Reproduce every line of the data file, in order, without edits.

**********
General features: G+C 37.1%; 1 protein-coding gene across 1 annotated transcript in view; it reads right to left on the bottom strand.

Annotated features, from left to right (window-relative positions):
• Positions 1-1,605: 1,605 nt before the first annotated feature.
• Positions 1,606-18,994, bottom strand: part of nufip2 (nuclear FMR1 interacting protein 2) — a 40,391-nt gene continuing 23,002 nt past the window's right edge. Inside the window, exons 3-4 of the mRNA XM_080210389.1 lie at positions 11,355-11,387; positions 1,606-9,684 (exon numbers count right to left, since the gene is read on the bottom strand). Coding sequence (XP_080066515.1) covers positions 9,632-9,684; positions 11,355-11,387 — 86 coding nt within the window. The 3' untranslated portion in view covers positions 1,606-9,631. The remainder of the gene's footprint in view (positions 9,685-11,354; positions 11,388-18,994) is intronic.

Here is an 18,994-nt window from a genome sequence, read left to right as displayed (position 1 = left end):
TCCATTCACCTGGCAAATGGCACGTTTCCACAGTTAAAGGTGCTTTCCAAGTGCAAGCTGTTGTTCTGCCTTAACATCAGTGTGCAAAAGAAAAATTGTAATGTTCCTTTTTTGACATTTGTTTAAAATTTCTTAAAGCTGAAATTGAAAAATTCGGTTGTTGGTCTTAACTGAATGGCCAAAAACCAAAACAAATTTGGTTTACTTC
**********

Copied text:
General features: G+C 37.1%; 1 protein-coding gene across 1 annotated transcript in view; it reads right to left on the bottom strand.

Annotated features, from left to right (window-relative positions):
• Positions 1-1,605: 1,605 nt before the first annotated feature.
• Positions 1,606-18,994, bottom strand: part of nufip2 (nuclear FMR1 interacting protein 2) — a 40,391-nt gene continuing 23,002 nt past the window's right edge. Inside the window, exons 3-4 of the mRNA XM_080210389.1 lie at positions 11,355-11,387; positions 1,606-9,684 (exon numbers count right to left, since the gene is read on the bottom strand). Coding sequence (XP_080066515.1) covers positions 9,632-9,684; positions 11,355-11,387 — 86 coding nt within the window. The 3' untranslated portion in view covers positions 1,606-9,631. The remainder of the gene's footprint in view (positions 9,685-11,354; positions 11,388-18,994) is intronic.

Here is an 18,994-nt window from a genome sequence, read left to right as displayed (position 1 = left end):
TCCATTCACCTGGCAAATGGCACGTTTCCACAGTTAAAGGTGCTTTCCAAGTGCAAGCTGTTGTTCTGCCTTAACATCAGTGTGCAAAAGAAAAATTGTAATGTTCCTTTTTTGACATTTGTTTAAAATTTCTTAAAGCTGAAATTGAAAAATTCGGTTGTTGGTCTTAACTGAATGGCCAAAAACCAAAACAAATTTGGTTTACTTC